Friday, September 12, 2014


Last March, as we left Apache del Bosque National Wildlife Refuge, we watched a Coyote saunter across a distant marsh. Across much of North America, including Minnesota, the Coyote is the most abundant large predator. In Minnesota, as elsewhere across their range, Coyotes are increasing.  In suburban areas, they prefer mixed farm and forest land, but also thrive in prairie and dense forest (MNDNR). As such, a lot has been written about this canine, both against and in support. 

Their cause is not helped by their killing large mammals and livestock as well as being a significant factor in waterfowl nest destruction. Because they are nomadic, with territories up to 36 square miles and because they usually move two or three miles a day, Coyotes probably do not cause as much duck depredation as do fox, which have much smaller home ranges. Fox can wipe out local duck populations.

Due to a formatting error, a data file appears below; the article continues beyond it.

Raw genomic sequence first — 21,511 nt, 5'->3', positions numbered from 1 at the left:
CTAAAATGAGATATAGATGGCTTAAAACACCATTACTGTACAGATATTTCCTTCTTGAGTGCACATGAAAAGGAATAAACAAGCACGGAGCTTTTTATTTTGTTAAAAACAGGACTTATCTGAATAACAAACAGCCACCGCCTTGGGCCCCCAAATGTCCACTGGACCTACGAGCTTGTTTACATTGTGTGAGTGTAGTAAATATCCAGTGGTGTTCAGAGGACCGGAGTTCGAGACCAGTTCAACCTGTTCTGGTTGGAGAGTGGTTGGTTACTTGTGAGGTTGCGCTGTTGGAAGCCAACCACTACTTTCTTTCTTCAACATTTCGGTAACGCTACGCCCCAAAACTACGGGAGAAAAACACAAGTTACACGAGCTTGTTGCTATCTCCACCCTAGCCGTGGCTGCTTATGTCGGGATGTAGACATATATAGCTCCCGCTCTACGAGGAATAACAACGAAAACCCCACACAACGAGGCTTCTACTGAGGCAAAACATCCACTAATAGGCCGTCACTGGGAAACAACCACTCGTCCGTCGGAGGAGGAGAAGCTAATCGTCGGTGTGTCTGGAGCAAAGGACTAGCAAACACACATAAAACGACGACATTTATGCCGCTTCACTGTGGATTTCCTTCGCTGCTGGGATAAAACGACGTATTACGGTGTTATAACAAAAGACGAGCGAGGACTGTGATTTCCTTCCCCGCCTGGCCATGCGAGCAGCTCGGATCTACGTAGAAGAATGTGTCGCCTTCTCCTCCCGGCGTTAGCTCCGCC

On the other hand, mice make up a large part of their prey, and thus Coyotes contribute to a healthy ecosystem. We humans are not good at sharing our planet with predators. Nevertheless, Coyotes howling at a full moon is a haunting sound and an integral component of many wilderness camping trips.

Thursday, September 11, 2014

Mexican Duck

While Erika and I birded at the Bosque del Apache National Wildlife Refuge last March, I took this photo of a passing duck. I knew this might be a Mexican Duck. A Mallard should show much whiter under tail coverts. Black and Mottled ducks are not found in central New Mexico.